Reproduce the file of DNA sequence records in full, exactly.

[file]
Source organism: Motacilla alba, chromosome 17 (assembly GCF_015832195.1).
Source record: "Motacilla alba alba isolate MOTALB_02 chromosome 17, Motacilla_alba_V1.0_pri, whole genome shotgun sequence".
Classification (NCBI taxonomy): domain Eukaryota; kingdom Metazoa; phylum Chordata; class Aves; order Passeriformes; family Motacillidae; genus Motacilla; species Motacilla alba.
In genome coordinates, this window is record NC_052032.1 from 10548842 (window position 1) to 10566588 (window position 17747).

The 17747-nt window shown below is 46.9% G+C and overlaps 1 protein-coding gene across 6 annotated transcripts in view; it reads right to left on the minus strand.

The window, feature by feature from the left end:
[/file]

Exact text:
Source organism: Motacilla alba, chromosome 17 (assembly GCF_015832195.1).
Source record: "Motacilla alba alba isolate MOTALB_02 chromosome 17, Motacilla_alba_V1.0_pri, whole genome shotgun sequence".
Classification (NCBI taxonomy): domain Eukaryota; kingdom Metazoa; phylum Chordata; class Aves; order Passeriformes; family Motacillidae; genus Motacilla; species Motacilla alba.
In genome coordinates, this window is record NC_052032.1 from 10548842 (window position 1) to 10566588 (window position 17747).

The 17747-nt window shown below is 46.9% G+C and overlaps 1 protein-coding gene across 6 annotated transcripts in view; it reads right to left on the minus strand.

The window, feature by feature from the left end: